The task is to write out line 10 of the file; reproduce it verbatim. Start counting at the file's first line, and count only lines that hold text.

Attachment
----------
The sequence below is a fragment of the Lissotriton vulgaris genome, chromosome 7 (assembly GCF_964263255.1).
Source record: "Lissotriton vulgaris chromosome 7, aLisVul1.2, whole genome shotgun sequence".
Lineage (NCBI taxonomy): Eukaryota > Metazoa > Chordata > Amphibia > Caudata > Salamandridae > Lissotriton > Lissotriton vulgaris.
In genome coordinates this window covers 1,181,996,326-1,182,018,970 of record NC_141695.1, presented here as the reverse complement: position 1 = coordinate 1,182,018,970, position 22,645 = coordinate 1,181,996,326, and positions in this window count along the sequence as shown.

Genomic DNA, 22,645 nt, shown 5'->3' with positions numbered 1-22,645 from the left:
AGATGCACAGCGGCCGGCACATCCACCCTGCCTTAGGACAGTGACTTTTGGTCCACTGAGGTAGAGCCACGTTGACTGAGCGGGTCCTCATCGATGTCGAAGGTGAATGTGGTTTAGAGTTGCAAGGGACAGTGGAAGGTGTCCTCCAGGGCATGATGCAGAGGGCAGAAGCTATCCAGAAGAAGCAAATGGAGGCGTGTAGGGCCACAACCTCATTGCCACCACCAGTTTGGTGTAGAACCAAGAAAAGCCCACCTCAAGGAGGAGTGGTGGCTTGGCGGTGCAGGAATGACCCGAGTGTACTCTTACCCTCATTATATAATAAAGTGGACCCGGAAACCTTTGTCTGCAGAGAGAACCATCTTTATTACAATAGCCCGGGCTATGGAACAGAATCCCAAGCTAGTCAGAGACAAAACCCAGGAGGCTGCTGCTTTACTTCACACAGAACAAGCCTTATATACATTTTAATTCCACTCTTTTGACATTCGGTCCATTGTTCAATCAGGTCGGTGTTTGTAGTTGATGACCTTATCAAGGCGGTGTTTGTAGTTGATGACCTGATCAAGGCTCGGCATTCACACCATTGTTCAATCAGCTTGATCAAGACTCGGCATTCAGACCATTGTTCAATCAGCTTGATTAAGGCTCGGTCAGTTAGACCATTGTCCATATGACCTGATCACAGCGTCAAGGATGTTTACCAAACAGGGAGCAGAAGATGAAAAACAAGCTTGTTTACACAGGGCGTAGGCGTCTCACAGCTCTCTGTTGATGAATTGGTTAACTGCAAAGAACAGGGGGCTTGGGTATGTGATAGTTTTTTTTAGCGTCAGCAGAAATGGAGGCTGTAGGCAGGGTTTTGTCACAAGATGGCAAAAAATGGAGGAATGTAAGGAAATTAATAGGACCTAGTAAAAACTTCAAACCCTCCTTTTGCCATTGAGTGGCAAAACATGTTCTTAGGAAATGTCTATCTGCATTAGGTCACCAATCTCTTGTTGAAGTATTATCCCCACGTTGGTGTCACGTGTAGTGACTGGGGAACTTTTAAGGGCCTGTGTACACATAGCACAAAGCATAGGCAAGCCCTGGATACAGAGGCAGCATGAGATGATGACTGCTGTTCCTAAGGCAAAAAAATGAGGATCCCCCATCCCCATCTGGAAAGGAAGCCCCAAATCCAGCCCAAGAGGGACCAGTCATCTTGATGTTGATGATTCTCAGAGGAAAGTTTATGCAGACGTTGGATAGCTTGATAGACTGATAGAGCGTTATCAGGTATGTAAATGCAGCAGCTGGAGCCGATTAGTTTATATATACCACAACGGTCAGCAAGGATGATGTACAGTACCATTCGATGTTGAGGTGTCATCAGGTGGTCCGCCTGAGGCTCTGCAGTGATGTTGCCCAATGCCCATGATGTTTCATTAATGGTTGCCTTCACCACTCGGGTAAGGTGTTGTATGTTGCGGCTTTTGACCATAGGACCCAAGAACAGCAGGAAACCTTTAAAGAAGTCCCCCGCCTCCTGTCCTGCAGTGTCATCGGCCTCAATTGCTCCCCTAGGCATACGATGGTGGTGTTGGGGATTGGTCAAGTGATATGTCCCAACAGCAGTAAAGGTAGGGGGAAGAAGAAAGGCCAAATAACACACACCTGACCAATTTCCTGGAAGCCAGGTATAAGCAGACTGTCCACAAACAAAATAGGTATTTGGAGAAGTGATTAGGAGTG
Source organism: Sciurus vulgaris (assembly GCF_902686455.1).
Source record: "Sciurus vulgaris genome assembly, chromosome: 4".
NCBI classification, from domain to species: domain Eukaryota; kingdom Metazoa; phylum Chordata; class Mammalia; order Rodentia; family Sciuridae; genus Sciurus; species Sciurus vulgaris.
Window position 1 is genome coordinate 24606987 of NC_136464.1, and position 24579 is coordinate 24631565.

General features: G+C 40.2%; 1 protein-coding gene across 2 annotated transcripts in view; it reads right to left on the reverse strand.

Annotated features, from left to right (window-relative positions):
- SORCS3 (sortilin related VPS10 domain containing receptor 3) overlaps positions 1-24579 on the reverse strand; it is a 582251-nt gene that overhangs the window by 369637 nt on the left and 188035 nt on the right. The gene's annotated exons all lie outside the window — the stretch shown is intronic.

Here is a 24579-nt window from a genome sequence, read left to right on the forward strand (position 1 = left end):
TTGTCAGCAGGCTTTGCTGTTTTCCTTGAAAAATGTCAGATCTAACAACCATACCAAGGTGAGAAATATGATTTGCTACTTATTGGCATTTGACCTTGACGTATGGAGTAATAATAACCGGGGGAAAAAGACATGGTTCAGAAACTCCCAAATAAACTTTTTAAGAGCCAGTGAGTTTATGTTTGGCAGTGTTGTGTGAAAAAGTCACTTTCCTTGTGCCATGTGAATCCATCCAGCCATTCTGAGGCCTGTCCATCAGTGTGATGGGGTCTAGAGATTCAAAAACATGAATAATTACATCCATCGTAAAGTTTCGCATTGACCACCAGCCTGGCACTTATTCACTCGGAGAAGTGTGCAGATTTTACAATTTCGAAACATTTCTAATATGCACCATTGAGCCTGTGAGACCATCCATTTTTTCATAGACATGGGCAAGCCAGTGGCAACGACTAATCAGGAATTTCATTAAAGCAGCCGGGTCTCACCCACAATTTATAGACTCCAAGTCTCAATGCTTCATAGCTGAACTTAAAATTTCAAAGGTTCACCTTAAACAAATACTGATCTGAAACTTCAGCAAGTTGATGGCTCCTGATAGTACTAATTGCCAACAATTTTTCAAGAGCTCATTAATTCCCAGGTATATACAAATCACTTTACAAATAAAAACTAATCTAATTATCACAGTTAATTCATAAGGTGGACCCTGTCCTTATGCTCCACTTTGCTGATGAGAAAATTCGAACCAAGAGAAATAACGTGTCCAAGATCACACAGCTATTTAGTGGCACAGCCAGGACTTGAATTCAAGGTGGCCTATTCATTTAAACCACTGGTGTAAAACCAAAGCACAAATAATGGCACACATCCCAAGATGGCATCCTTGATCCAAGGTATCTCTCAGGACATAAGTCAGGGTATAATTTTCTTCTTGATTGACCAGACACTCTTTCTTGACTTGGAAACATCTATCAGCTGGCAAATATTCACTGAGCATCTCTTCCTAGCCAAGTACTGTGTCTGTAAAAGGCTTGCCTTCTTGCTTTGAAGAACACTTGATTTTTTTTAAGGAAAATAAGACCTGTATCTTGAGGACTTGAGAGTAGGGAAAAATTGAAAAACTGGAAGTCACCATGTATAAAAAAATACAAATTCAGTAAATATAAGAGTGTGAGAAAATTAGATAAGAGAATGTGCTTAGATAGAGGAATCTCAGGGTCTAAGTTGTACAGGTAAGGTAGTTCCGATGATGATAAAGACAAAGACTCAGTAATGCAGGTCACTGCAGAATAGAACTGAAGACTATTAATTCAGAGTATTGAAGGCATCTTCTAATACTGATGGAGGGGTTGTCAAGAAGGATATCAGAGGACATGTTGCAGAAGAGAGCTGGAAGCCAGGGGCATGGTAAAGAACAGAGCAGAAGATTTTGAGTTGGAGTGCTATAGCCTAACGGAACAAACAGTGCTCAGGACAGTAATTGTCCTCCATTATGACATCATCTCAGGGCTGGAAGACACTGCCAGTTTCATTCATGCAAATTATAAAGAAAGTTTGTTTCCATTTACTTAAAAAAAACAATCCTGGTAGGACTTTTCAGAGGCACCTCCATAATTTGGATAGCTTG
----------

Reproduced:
Window position 1 is genome coordinate 24606987 of NC_136464.1, and position 24579 is coordinate 24631565.